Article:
• I blogged about ____ this past week…

Neon Court, Acid Lullaby: British Books Challenge


The British Books Challenge is a reading challenge that will be running  on Fluttering Butterflies between 1st January to 31st December 2015 and the main focus of the challenge is reading and reviewing books by British authors.If you sign up for the challenge you will be aiming to read at least 12 books by British authors (which works out to one a month).In terms of what books would count towards the challenge – the books can be in print or out. Old or new titles. They can be from any genre and for any age range.

Here are two more for my British Books Challenge. I am not sure why Urban Fantasy appeals to me so much – I am not in the usual way a fan of the supernatural, magic and all that cling to them. But one day an unknown voice on the other end of the  phone line recommended Ben Aaronovitch to me (she was helping me with an enquiry and we got chatting about books – as one does:) I tried the book and haven’t looked back. I obviously prefer the ones set in London as I was brought up there and know the places these magicians inhabit, but have occasional ventured across the pond to USA.

If you have not indulged in Urban Fantasy or physiological thrillers before be warned, neither of these books are  for the faint-hearted, murder is nasty, graphic and there is a lot of it in both books:)


The Neon Court (Matthew Swift, #3)

 The Neon Court (Matthew Swift #3)  by Kate Griffin

ISBN-10: 1841499013

ISBN 13: 978-184499017

Goodreads Blurb: War is coming to London. A daimyo of the Neon Court is dead and all fingers point towards their ancient enemy – The Tribe. And when magicians go to war, everyone is in trouble loses.
But Matthew Swift has his own concerns. He has been summoned abruptly, body and soul, to a burning tower and to the dead body of Oda, warrior of The Order and known associate of Swift. There’s a hole in her heart and the symbol of the Midnight Mayor drawn in her own blood. Except, she is still walking and talking and has a nasty habit of saying ‘we’ when she means ‘I.’
Now, Swift faces the longest night of his life. Lady Neon herself is coming to London and the Tribe is ready to fight. Strange things stalk this night: a rumored ‘chosen one, ‘ a monster that burns out the eyes of its enemies, and a walking dead woman. Swift must stop a war, protect his city, and save his friend – if she’ll stop trying to kill him long enough for him to try.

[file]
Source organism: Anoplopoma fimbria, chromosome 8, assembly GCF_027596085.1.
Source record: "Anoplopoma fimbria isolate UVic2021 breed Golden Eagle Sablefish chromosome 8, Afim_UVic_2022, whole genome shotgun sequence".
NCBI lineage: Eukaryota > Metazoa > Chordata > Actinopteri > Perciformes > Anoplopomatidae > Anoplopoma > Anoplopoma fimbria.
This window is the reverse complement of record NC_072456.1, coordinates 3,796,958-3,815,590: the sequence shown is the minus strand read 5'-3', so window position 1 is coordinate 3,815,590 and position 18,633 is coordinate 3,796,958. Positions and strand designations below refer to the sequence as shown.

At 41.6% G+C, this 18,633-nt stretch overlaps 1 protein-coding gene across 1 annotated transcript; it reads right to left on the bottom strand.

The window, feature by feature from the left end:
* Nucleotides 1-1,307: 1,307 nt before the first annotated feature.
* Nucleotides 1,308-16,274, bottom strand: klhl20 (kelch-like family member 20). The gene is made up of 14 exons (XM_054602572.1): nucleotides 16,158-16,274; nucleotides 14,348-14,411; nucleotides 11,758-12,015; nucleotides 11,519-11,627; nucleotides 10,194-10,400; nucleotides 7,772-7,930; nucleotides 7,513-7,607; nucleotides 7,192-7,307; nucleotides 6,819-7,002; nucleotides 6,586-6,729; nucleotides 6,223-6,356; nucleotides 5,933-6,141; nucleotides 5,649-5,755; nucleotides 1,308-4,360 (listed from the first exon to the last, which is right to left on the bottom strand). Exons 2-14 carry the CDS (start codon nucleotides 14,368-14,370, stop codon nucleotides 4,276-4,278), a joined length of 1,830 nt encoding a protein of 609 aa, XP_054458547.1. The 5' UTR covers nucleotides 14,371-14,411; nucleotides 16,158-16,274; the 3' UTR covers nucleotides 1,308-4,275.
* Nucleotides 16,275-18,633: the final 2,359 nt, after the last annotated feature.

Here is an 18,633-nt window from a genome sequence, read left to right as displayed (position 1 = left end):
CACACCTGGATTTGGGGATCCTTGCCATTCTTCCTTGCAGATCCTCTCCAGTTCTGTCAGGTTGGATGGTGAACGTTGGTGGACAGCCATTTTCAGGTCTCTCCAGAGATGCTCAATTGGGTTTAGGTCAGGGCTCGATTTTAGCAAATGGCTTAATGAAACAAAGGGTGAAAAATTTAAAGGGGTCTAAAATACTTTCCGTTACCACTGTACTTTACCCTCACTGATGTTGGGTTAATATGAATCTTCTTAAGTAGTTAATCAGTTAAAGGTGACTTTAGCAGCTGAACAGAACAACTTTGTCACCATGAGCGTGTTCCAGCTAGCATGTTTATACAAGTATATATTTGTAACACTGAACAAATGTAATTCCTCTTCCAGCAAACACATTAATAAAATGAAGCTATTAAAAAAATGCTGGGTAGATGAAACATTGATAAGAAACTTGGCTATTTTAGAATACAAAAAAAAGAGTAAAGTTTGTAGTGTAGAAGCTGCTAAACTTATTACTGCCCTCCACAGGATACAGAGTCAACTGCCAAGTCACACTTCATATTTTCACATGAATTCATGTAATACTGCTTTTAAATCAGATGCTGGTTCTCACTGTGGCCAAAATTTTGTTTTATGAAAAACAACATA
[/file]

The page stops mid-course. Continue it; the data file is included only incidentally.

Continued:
I am a big fan of Kate Griffin and am following her two series.

The Midnight Mayor aka Matthew Smith is an amazing creation, with his Blue Electric Angels. From the first word, of the first book, in the series I have been seriously hooked. This is the third in the series and I turned to it for light relief from Confessions and Mabinogion last month. This is my escapism.

If you have not read the first, the narration might take a little getting used to. Matthew alternates between himself and a collective within him. The Blue Electric angels took over when he was killed and now he has them as well as himself – switching from ‘I’ to ‘we’ is confusing unless you know this. As this also happens to Oda his friend, (she is possessed  as well) one needs to keep on top of the narration.

In this episode of the series, Mathew is engaged unwillingly in a battle to save a friend/enemy from a mysterious ‘chosen one’ and subsequent hell. At the same time he struggles to save London itself from all out war between two factions of the magical underworld. A war between magicians is not good news for anyone and in true magical tradition the death toll mounts rapidly and nastily. There is a subplot between him and his apprentice which just gets better, each book.

I have sung Kate Griffin’s praises before and am doing so again. Splendid read.




Acid Lullaby

Acid Lullaby (Underwood and Dexter #2) by Ed O’Connor

ISBN 1841196150